As a conclusion, intestinal parasitic infection is an important public health problem in Aydin, Turkey. Rural residence, households where the mother has less than a primary school education, periodic or non-usage of toilet paper, and the washing of the anal area by hand after defecation were the significant associations. Interventions including health education on personal hygiene to the students and to the parents, especially to mothers are required. The ratio of uneducated women should decline with specific programs. A multisectoral approach is needed.
WHO: Control of Tropical Diseases. Geneva. 1998
Tellez A, Morales W, Rivera T, Meyer E, Leiva B, Linder E: Prevalence of intestinal parasites in the population of Leon, Nicaragua. Acta Tropica. 1997, 66: 119-125. 10.1016/S0001-706X(97)00037-5.
Gamboa MI, Basualdo JA, Kozubsky L, Costas RE, Lahitte HB: Prevalence of intestinal parasitosis within three population groups in La Plata, Argentina. Eur J Epidemiol. 1998, 14 (1): 55-61. 10.1023/A:1007479815249.
Phiri K, Whitty CJ, Graham SM, Ssembatya-Lule G: Urban/rural differences in prevalence and risk factors for intestinal helminth infection in southern Malawi. Ann Trop Med Parasitol. 2000, 94 (4): 381-387.
Koc A, Kosecik M, Vural H, Erel O, Atasa A, Tatli MM: The frequency and etiology of anemia among children 6–16 years of age in the southeast region of Turkey. Turk J Pediatr. 2000, 42 (2): 91-95.
Saygi G, Ozcelik S, Poyraz O: A survey of intestinal parasites in students of Adult Educational Center in Sivas, Turkey. J Egypt Soc Parasitol. 1995, 25 (2): 303-310.
Ulukanligil M, Seyrek A: Demographic and socio-economic factors affecting the physical development, haemoglobin and parasitic infection status of school children in Sanliurfa province, Turkey. Public Health. 2004, 118 (2): 151-158. 10.1016/j.puhe.2003.06.003.
Unat EK, Akaslan I, Akaslan S, Midilli K, Kaymaz H, Sahin R, et al: Results of the parasitological examination of stools from students of four elementary schools in Sanliurfa. Acta Parasitologica Turcica. 1989, 13: 75-80.
Ulukanligil M, Seyrek A: Demographic and parasitic infection status of schoolchildren and sanitary conditions of schools in Sanliurfa, Turkey. BMC Public Health. 2003, 3: 29-10.1186/1471-2458-3-29.
Lwanga SK, Lemeshow S: Sample Size Determination in Health Studies. 1991, Geneva: WHO
Kuman HA, Ertug S, Yurdagul C, Ertabaklar H, Dayangac N, Uner A: The treatment of intestinal parasitic infections with albendazole. Acta Parasitolocica Turcica. 2001, 25 (2): 155-158.
Akisu C, Aksoy U, Inci A, Acikgoz M, Orhan V: Investigation of intestinal parasites in school children living under low-social-economic conditions in Izmir. Acta Parasitologica Turcica. 2001, 24 (1): 52-54.
Yilmaz H, Goz Y, Bozkurt H: Distribution of fascioliosis and intestinal parasitosis in the Ziya Gokalp Primary School, Ercis, Van, Turkey. Acta Parasitologica Turcica. 1999, 23 (1): 28-31.
Ceylan A, Ertem M, Gul K, Ilcin E: A special risk group for parasitic diseases: workers using waste water in agriculture in Diyarbakır-Hevsel fields. Acta Parasitologica Turcica. 2001, 25 (1): 62-65.
Ulukanligil M, Seyrek A, Aslan G, Ozbilge H, Atay S: Environmental pollution with soil-transmitted helminths in Sanliurfa, Turkey. Mem Inst Oswaldo Cruz. 2001, 96 (7): 903-909.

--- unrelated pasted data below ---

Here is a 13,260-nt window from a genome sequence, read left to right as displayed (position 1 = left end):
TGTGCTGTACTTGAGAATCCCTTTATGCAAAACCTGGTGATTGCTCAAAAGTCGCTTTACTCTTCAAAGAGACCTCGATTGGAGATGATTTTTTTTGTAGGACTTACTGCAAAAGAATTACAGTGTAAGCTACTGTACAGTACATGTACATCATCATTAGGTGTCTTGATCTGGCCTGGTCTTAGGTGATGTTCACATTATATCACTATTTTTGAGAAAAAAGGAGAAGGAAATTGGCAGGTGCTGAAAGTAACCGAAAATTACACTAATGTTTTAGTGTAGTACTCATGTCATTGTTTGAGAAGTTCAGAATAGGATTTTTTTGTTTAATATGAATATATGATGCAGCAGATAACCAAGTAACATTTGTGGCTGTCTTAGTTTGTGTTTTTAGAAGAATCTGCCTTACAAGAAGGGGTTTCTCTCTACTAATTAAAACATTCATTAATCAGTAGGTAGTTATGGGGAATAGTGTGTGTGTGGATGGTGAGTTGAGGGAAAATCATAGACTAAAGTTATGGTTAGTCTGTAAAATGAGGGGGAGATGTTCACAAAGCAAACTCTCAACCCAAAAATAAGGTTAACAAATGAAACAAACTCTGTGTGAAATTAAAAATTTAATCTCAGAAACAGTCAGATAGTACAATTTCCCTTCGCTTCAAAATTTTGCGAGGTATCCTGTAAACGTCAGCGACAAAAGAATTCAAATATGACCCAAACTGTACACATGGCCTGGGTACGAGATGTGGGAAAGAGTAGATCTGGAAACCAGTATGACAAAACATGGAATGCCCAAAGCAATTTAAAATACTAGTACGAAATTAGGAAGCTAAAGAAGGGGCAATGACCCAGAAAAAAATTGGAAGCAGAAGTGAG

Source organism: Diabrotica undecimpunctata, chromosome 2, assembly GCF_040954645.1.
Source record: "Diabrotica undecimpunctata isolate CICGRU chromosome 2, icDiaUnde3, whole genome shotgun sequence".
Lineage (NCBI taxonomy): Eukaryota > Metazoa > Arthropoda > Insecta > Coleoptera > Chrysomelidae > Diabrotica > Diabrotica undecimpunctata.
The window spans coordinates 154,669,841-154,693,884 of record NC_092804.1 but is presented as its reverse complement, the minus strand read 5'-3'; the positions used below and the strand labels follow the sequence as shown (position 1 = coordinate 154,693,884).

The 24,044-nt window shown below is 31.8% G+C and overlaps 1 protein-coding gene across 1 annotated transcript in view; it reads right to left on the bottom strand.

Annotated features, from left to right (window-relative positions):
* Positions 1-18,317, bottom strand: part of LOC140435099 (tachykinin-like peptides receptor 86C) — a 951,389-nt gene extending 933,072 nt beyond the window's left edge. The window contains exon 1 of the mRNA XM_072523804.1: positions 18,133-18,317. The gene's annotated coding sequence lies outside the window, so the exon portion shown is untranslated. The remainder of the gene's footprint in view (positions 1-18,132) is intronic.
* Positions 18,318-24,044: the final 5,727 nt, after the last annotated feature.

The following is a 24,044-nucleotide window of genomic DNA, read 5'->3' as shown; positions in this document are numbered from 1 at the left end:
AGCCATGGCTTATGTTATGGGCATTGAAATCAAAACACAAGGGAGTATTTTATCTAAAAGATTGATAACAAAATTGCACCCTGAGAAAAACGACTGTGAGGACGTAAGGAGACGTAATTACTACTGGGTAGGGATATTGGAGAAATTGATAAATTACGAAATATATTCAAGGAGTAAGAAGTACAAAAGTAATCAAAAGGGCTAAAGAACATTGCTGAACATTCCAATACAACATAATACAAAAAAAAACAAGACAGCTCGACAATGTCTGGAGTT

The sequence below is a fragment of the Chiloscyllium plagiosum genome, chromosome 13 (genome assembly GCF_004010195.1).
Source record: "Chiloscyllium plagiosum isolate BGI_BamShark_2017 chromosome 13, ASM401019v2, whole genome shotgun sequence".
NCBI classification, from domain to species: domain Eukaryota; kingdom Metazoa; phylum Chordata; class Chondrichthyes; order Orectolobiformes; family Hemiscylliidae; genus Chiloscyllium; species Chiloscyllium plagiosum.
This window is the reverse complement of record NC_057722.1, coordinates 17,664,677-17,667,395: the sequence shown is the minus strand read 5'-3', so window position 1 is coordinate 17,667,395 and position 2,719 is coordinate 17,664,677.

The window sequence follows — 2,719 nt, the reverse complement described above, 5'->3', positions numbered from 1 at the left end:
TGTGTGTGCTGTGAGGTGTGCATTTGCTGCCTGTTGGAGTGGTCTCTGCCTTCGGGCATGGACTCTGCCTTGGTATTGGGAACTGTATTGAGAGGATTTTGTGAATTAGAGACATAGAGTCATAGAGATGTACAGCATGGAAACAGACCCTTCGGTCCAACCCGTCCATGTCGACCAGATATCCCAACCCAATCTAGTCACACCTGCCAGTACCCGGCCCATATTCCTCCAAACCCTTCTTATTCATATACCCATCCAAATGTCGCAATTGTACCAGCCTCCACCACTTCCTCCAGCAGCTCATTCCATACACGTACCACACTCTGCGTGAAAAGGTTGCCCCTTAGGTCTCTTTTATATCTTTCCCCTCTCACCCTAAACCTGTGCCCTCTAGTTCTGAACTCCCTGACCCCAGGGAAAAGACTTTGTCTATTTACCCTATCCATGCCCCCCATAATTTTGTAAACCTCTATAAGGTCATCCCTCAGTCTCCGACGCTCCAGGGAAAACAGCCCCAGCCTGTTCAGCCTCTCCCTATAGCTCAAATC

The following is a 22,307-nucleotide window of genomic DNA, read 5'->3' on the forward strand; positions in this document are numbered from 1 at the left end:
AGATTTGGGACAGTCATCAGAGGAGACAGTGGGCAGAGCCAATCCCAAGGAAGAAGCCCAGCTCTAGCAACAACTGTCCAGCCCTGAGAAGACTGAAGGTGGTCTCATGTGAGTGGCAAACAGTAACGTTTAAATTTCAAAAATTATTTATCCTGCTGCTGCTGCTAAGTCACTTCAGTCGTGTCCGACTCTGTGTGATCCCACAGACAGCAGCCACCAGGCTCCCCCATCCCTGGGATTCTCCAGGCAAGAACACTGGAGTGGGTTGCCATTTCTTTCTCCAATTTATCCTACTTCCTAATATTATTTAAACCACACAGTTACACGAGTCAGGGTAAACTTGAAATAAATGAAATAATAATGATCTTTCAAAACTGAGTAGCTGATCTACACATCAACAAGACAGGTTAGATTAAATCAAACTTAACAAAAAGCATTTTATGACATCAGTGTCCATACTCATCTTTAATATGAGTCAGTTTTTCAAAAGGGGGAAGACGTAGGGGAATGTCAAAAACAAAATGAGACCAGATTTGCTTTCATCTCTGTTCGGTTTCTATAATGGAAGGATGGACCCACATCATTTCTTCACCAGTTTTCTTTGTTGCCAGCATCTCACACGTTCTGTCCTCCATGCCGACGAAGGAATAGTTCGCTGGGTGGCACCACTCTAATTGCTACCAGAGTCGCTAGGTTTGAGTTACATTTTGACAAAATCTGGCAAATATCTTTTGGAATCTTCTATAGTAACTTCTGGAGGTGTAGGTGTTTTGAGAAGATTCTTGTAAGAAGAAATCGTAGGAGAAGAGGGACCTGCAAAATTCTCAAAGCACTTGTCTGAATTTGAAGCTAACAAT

Wallace RM, Putnam SD: Other Intestinal Nematods. In Public Health & Preventive Medicine. Edited by: Wallace RB. 1998, New York: Appleton & Lange, 16: 397-401. 14
Wilson ME: Giardiais. In Public Health & Preventive Medicine. Edited by: Wallace RB. 1998, New York Appleton & Lange, 10: 252-254. 14
Ozer S, Aksoy G: Interrelationship between intestinal parasite disease in the GAP region and certain environmental factors and a prediction of health care after GAP. Acta Parasitologica Turcica. 1999, 23 (4): 381-384.
Zuckerman U, Armon R, Tzipori S, Gold D: Evaluation of portable differential continuous flow centrifuge for concentration of Cryptosporidium oocysts and Giardia cysts from water. Journal of Applied Microbiology. 1999, 86: 955-961. 10.1046/j.1365-2672.1999.00776.x.
Shaw PK, Brodsky RE, Lyman DO, Wood BT, Hibler CP, Healy GR, et al: A community wide outbreak of giardiasis with evidence of transmission by a municipal water supply. Annals of Internal Medicine. 1977, 87: 426-432.
De Regnier DP, Cole L, Schupp DG, Erlandsen SL: Viability of Giardia cysts suspended in lake, river, and tab water. Applied and Environmental Microbiology. 1989, 55 (5): 1223-1229.
Hardie RM, Wall PG, Gott P, Bardhan M, Bartlett CLR: Infectious diarrhea tourists staying in a resort hotel. Emerging Infectious Diseases. 1999, 5 (1): 168-171.
Ozcelik S, Degerli S: Giardiosis in Turkey. Acta Parasitologica Turcica. 1998, 22 (3): 292-298.
Topcu A, Ugurlu K: Distribution of intestinal parasites that in children in primary schools in Nigde and its surrounding according to age, sex and socio-economic status. Acta Parasitologica Turcica. 1999, 23 (3): 286-290.
Aksin N, Ilhan F, Aksin NE: Distribution of intestinal parasites in primary schools in Elazig and its suburban towns. Acta Parasitologica Turcica. 2001, 25 (3): 254-257.
Hacettepe University Institute of Population Studies: Turkish Demographic Health Survey (TDHS) Ankara. 1998
The pre-publication history for this paper can be accessed here:http://www.biomedcentral.com/1471-2458/4/64/prepub
Research Fund of Adnan Menderes University (TPF-01001) supported this study.
The author(s) declare that they have no competing interests.
PO planned the research, performed the sampling and statistical analyzes and wrote draft and final version of the manuscript. SE contributed in planning the research, performed parasitic examinations and contributed discussing the results and writing manuscript. BG performed parasitic examinations and contributed discussing the results. OO organized the work in the schools and participated in its design. EB participated in initial study design, coordinated the study and revised the manuscript. All authors read and approved the final manuscript.
About this article
Cite this article
Okyay, P., Ertug, S., Gultekin, B. et al. Intestinal parasites prevalence and related factors in school children, a western city sample-Turkey. BMC Public Health 4, 64 (2004). https://doi.org/10.1186/1471-2458-4-64
- Intestinal Parasite
- Stool Specimen
- Ascaris Lumbricoides